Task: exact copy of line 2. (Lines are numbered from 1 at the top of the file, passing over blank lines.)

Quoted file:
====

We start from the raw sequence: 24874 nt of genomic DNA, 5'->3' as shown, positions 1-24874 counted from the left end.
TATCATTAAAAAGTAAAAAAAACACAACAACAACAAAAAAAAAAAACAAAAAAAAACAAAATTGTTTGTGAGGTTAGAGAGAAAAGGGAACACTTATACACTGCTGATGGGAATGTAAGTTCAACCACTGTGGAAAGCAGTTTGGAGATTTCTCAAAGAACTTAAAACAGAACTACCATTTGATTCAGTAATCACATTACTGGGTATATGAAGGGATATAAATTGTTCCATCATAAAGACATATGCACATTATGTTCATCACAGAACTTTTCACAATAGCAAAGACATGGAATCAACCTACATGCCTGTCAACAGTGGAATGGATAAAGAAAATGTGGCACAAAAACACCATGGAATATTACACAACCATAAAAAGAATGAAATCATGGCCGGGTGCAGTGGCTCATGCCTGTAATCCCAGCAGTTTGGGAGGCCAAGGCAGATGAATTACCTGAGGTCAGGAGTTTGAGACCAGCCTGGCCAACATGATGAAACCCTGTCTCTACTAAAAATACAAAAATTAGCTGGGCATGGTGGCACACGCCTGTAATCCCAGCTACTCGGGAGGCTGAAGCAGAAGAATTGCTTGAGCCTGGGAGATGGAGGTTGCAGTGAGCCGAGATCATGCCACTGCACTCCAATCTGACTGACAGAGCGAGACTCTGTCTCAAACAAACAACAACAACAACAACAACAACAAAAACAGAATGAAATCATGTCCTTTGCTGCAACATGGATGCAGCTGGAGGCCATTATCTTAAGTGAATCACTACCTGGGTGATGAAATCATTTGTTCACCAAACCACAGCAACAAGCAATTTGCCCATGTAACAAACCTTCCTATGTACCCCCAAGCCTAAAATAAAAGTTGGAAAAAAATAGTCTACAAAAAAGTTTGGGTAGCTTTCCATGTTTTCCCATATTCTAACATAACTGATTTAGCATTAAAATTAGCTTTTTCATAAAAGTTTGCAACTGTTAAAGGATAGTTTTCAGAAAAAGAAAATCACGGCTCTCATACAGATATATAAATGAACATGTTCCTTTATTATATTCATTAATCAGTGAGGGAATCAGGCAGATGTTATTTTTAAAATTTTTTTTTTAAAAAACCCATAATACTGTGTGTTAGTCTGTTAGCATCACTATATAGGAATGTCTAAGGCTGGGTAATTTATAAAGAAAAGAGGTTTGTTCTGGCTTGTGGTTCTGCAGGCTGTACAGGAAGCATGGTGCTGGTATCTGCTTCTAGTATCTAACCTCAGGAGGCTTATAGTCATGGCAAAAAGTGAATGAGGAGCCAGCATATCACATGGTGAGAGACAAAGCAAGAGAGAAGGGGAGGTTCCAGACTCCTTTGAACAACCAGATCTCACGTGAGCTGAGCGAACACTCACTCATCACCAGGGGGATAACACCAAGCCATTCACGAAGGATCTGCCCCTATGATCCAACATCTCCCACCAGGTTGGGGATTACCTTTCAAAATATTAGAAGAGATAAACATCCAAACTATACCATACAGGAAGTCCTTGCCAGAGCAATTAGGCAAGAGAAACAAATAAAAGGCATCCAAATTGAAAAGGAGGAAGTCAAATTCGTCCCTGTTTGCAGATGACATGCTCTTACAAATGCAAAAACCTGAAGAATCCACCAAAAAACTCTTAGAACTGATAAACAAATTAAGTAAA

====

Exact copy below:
TATCATTAAAAAGTAAAAAAAACACAACAACAACAAAAAAAAAAAACAAAAAAAAACAAAATTGTTTGTGAGGTTAGAGAGAAAAGGGAACACTTATACACTGCTGATGGGAATGTAAGTTCAACCACTGTGGAAAGCAGTTTGGAGATTTCTCAAAGAACTTAAAACAGAACTACCATTTGATTCAGTAATCACATTACTGGGTATATGAAGGGATATAAATTGTTCCATCATAAAGACATATGCACATTATGTTCATCACAGAACTTTTCACAATAGCAAAGACATGGAATCAACCTACATGCCTGTCAACAGTGGAATGGATAAAGAAAATGTGGCACAAAAACACCATGGAATATTACACAACCATAAAAAGAATGAAATCATGGCCGGGTGCAGTGGCTCATGCCTGTAATCCCAGCAGTTTGGGAGGCCAAGGCAGATGAATTACCTGAGGTCAGGAGTTTGAGACCAGCCTGGCCAACATGATGAAACCCTGTCTCTACTAAAAATACAAAAATTAGCTGGGCATGGTGGCACACGCCTGTAATCCCAGCTACTCGGGAGGCTGAAGCAGAAGAATTGCTTGAGCCTGGGAGATGGAGGTTGCAGTGAGCCGAGATCATGCCACTGCACTCCAATCTGACTGACAGAGCGAGACTCTGTCTCAAACAAACAACAACAACAACAACAACAACAAAAACAGAATGAAATCATGTCCTTTGCTGCAACATGGATGCAGCTGGAGGCCATTATCTTAAGTGAATCACTACCTGGGTGATGAAATCATTTGTTCACCAAACCACAGCAACAAGCAATTTGCCCATGTAACAAACCTTCCTATGTACCCCCAAGCCTAAAATAAAAGTTGGAAAAAAATAGTCTACAAAAAAGTTTGGGTAGCTTTCCATGTTTTCCCATATTCTAACATAACTGATTTAGCATTAAAATTAGCTTTTTCATAAAAGTTTGCAACTGTTAAAGGATAGTTTTCAGAAAAAGAAAATCACGGCTCTCATACAGATATATAAATGAACATGTTCCTTTATTATATTCATTAATCAGTGAGGGAATCAGGCAGATGTTATTTTTAAAATTTTTTTTTTAAAAAACCCATAATACTGTGTGTTAGTCTGTTAGCATCACTATATAGGAATGTCTAAGGCTGGGTAATTTATAAAGAAAAGAGGTTTGTTCTGGCTTGTGGTTCTGCAGGCTGTACAGGAAGCATGGTGCTGGTATCTGCTTCTAGTATCTAACCTCAGGAGGCTTATAGTCATGGCAAAAAGTGAATGAGGAGCCAGCATATCACATGGTGAGAGACAAAGCAAGAGAGAAGGGGAGGTTCCAGACTCCTTTGAACAACCAGATCTCACGTGAGCTGAGCGAACACTCACTCATCACCAGGGGGATAACACCAAGCCATTCACGAAGGATCTGCCCCTATGATCCAACATCTCCCACCAGGTTGGGGATTACCTTTCAAAATATTAGAAGAGATAAACATCCAAACTATACCATACAGGAAGTCCTTGCCAGAGCAATTAGGCAAGAGAAACAAATAAAAGGCATCCAAATTGAAAAGGAGGAAGTCAAATTCGTCCCTGTTTGCAGATGACATGCTCTTACAAATGCAAAAACCTGAAGAATCCACCAAAAAACTCTTAGAACTGATAAACAAATTAAGTAAA